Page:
In tune with “more civilized” countries, and “more advanced” institutions when it comes to exhibiting “primitive humans”, the Budapest Zoo also wished to please visitors to its millennial exhibition celebrating a thousand years of Hungarian nationhood in 1896 by displaying 250 “Negros” from Africa. The sensation was reported in the Sunday Newspaper: one could view the almost naked bodies of these “graceful Negros” for just 50 krajcar (the currency at the time), and the spectacle was worth the money, since “they are so very different from us” and, what is more, there is “not a single foul odour among so many savages”. The promotion follows as “a certain aesthetic pleasure enhances the quality of the scenery. Better body shapes are hard to come by. Especially while bathing, the slender Negro figure with the water running off him is a genuine statue cast in bronze.” Anna Kárpáti, a Hungarian sculptor, effectively casted in bronze a young African boy in 1967 as a public statue, named Negro Boy. The statue still stands in Óbuda, a district of Budapest. The boy was identified by a young journalist as of a member of Nuba tribe from the Kordofon region of Sudan, who had become widely known through George Rodger’s photographs published in National Geographic in 1952. These images had been “reproduced everywhere from postcards and posters to textbooks. For many years, it was a definitive portrait of Africa”. Actually, they had been already publicized as “a piece of Africa” in 1896 in Budapest.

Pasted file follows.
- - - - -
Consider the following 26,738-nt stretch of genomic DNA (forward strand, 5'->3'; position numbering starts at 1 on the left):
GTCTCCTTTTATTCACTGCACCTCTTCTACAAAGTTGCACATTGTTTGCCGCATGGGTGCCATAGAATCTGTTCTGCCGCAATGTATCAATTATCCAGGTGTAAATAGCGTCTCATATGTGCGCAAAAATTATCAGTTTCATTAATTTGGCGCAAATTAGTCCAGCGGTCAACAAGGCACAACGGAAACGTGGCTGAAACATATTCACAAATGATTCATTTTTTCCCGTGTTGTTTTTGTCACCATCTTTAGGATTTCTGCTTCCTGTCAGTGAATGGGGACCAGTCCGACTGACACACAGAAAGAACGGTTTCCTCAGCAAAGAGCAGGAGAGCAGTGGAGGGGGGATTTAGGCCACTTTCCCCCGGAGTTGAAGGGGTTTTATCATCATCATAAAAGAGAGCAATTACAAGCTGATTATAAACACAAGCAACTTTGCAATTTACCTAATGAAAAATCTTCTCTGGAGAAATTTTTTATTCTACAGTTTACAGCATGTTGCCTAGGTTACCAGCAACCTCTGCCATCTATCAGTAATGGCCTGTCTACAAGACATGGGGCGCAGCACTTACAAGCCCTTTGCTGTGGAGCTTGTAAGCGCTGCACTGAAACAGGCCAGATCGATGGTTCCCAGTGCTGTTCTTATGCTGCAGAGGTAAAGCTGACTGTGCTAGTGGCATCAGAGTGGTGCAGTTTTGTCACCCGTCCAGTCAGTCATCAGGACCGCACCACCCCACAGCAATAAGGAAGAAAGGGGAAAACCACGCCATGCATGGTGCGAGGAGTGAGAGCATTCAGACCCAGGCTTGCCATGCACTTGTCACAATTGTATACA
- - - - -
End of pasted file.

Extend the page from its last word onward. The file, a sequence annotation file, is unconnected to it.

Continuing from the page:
In 2012, Szabolcs KissPál created a docu-fiction, entitled Amorous geography, for the publication Zoo-topia. The docu-fiction was about zoo architecture as a taxonomy of national representation. In the video the colonial imagination of the late nineteenth century is shifted and adapted to Transylvania, Hungary’s dreamland, a “lost paradise” detached from the country after the Trianon Peace Treaty of 1920. Contemporary artists generally avoid the subject, as it has been appropriated and politicized, including by the extreme Right. The interwar revisionist sentiment that permeated all segments of culture was suppressed under the socialist regime, only to come back again with a vengeance after the collapse of the socialist system. The drive for reconstructing the pre-Soviet past as it is now perceived is apparent in the re-establishment and support of conservative, religious and nationalist culture represented by the Hungarian Art Academy (HAA), a kind of cultural shadow ministry inscribed into the constitution. The increasing reach of the Academy’s power has prompted contemporary artists to organize several protests. The other form of jumping back in time is the reconstruction of Budapest’s number one symbolic site, Kossuth Square, which surrounds Parliament. The aim being to recreate the look that the square had in 1944. The revanchist Trianon discourse provided, and continues to provide, a container for projecting post-war feelings and desires, such as melancholy over the loss of an imagined grandeur; the pain of defeat and humiliation, as well as dispatching with any sense of responsibility. By extending victimhood to all sufferers of the Nazi regime, the recently erected Nazi occupation monument in Freedom Square, the other key symbolically charged site in Budapest, denies any accountability for the Holocaust. From the very first moment of its construction, it triggered continuous resistance and galvanized a counter monument, named Living Memorial. The contrast between the vertical Nazi occupation monument, made of materials intended to last and safeguarded, and the horizontal Living Memorial, made of fragile, ephemeral materials, is striking and echoes the power imbalance between officially propagated culture and its opposition.